Maronite Church

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Maronites
الموارنة
ܡܪܘܢܝܐ
MontLibanbuikdingchurch.jpg Maronite villagers building a church in Mount Lebanon, 1920s.
Total population

12 to 13 million

Regions with significant populations
Religions

Christianity

Scriptures

Bible

Languages

Vernacular:
Lebanese Arabic, Cypriot Maronite Arabic
Liturgical:
Syriac

Maronites are members of one of the Syriac Eastern Catholic Churches, with a heritage reaching back to Saint Maron in the early fifth century C.E. The first Maronite patriarch, John Maron, was appointed in the late seventh century. Although reduced in numbers and estimated to have lost their status as a majority in Lebanon itself, today, Maronites remain one of the principal religious groups in the country.

Before the conquest of Lebanon by Arabian Muslims, which resulted in the Arabization of the Lebanese population, including Maronites, spoke a dialect of Aramaic. Since at least the fifteenth century, the population has been Arabic-speaking.[1][2] However, Syriac remains the liturgical language of the Maronite Church.[3]

Contents

History

Saint Maron (died sometime between 406 and 423 C.E.), founder of the Maronite spiritual movement. Since the seventeenth century his feast day has been celebrated on 9 February.

It was in Antioch that the followers of Jesus Christ were first called Christians (Acts 11:26). The city of Antioch became a center for Christianity following the destruction of Jerusalem in 70 C.E. Furthermore, Antioch was one of the five original Patriarchates after Constantine I recognized Christianity. According to Catholic tradition, the first Bishop was Saint Peter before his travels to Rome. The third Bishop was the Apostolic Father Ignatius of Antioch.

Maroun, a contemporary and friend of St. John Chrysostom, was a monk in the fourth century who left Antioch for the Orontes River to lead an ascetic life, following the traditions of Anthony the Great of the Desert and Saint Pachomius. He soon had many followers that adopted his monastic life. Following the death of Maron in 410 C.E., his disciples built a monastery in his memory and formed the nucleus of the Maronite Church.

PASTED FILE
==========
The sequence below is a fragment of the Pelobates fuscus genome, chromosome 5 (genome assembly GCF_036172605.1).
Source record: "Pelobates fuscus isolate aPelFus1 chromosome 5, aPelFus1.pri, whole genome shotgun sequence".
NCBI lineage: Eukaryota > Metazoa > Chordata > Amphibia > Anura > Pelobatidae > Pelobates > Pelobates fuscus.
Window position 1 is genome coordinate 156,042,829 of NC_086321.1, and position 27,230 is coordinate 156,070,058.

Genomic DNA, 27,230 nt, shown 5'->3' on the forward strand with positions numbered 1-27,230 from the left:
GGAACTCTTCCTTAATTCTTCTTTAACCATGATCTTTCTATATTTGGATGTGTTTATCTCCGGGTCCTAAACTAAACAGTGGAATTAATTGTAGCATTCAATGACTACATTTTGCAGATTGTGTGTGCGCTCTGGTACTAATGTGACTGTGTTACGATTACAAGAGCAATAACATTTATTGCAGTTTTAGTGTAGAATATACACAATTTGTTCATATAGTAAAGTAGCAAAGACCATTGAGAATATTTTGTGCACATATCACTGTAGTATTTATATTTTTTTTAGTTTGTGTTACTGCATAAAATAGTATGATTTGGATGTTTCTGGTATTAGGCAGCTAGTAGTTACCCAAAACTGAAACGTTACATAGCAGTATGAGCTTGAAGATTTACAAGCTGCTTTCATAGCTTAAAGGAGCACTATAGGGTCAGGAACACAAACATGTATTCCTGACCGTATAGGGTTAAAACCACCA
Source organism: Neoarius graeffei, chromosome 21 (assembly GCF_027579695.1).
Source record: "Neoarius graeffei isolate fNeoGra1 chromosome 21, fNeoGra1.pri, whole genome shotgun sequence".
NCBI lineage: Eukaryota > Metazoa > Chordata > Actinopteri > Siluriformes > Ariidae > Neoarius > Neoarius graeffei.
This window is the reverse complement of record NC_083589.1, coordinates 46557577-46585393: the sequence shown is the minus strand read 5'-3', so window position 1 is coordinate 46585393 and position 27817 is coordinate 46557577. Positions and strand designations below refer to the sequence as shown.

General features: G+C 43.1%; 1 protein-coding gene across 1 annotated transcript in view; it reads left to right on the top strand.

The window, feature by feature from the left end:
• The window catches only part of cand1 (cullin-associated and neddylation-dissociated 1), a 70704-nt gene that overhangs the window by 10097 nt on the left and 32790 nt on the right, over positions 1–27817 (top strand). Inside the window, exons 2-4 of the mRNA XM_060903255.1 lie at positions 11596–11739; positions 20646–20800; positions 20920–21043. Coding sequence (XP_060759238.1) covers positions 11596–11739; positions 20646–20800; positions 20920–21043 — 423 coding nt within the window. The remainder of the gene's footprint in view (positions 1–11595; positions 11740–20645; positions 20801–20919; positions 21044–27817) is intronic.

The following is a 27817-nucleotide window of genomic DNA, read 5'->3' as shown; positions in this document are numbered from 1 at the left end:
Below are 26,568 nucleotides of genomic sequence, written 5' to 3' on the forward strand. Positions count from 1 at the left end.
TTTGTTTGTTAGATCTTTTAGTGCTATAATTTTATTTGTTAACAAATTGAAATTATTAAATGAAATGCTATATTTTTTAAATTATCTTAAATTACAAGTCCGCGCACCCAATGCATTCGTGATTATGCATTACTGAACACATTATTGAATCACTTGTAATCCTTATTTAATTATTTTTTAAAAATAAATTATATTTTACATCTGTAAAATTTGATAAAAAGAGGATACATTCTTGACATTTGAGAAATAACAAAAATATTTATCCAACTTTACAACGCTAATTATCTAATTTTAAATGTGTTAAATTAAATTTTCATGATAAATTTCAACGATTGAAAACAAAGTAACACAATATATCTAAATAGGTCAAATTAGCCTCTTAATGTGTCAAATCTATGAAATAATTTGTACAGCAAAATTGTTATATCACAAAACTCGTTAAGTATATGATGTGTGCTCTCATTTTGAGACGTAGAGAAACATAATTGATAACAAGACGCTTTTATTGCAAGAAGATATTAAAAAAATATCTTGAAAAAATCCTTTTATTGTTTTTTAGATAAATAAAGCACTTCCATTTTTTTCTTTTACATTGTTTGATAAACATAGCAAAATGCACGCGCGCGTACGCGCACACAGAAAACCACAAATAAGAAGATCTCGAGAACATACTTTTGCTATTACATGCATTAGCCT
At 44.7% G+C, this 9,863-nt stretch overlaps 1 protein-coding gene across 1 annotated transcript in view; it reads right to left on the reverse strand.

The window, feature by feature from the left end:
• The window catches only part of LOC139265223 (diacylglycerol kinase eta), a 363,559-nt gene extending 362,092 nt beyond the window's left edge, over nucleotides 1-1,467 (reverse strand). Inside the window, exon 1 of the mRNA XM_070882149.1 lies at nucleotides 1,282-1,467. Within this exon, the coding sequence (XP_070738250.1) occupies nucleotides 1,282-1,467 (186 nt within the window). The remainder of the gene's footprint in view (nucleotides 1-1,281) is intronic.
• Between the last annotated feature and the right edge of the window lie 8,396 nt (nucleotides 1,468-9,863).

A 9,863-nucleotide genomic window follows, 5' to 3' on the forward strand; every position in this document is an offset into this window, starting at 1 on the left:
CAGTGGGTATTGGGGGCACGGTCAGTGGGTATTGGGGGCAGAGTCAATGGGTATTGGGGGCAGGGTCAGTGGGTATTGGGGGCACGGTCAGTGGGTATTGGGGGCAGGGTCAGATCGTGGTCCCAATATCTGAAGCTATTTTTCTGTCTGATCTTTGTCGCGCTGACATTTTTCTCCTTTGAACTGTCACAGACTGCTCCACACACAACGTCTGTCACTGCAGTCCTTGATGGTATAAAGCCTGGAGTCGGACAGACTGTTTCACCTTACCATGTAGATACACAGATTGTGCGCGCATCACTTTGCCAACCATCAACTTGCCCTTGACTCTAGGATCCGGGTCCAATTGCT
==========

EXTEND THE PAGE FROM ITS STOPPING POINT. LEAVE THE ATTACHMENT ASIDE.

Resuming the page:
The Maronites held fast to the beliefs of the Council of Chalcedon in 451 C.E. When 350 monks were slain by the Monophysites of Antioch, the Maronites sought refuge in the mountains of Lebanon. Correspondence concerning the event brought papal and orthodox recognition of the Maronites, which was solidified by Pope Hormisdas on February 10, 518 C.E.

The martyrdom of the Patriarch of Antioch in 602 C.E. left the Maronites without a leader, a situation which continued because of the devastating wars between the Byzantine and Persian Empires of the early seventh century. The chaos and utter depression that followed led the Maronites to elect their first Maronite Patriarch, John Maroun, in 685 C.E. This election, however, was seen as a usurpation by the Orthodox church. At this time, Islam was rising on the borders of the Byzantine Empire but the Maronites were preoccupied with their struggle to retain their independence from Byzantine imperial power. This situation was mirrored in other Christian communities in the Byzantine Empire and helped facilitate the Muslim conquest of most of Eastern Christendom by the end of the century.

Under Arabic rule following the Muslim conquest of Syria, the Maronites' relationship with the Byzantine Empire improved. The imperial court saw an advantage in the current situation. Thus, Byzantine Emperor Constantine IV provided direct ecclesiastical, political and military support to the Maronites. The new alliance soon coordinated devastating raids on Muslim forces, providing a welcome relief to the besieged Christians throughout the East. Some of the Maronites relocated to Mount Lebanon at this time and possibly formed several communities that became known as the Marada.

The most widely accepted theory stipulates that the Maronites fled Jacobite monophysite persecution, because of Monothelite heresy as advanced by Sergius of Tyr a scholar of the tenth century. It is most probable because nearly all the sects became Monothelite after that Patriarch Sergius I of Constantinople introduced it. The Maronite migration to the mountains was over a long period but a main migration likely occurred between the seventh and the eleventh century C.E.

Maronite monk and pilgrims, Mount Lebanon.

Since 685 C.E., the Maronites have found themselves isolated from Christians of the Byzantine Empire and European powers. In turn, they have appointed their own Patriarch, starting with John Maron. Through him, the Maronites of today claim full apostolic succession through the See of Antioch albeit they have been accused of having fully adopted and embraced the Monothelite heresy.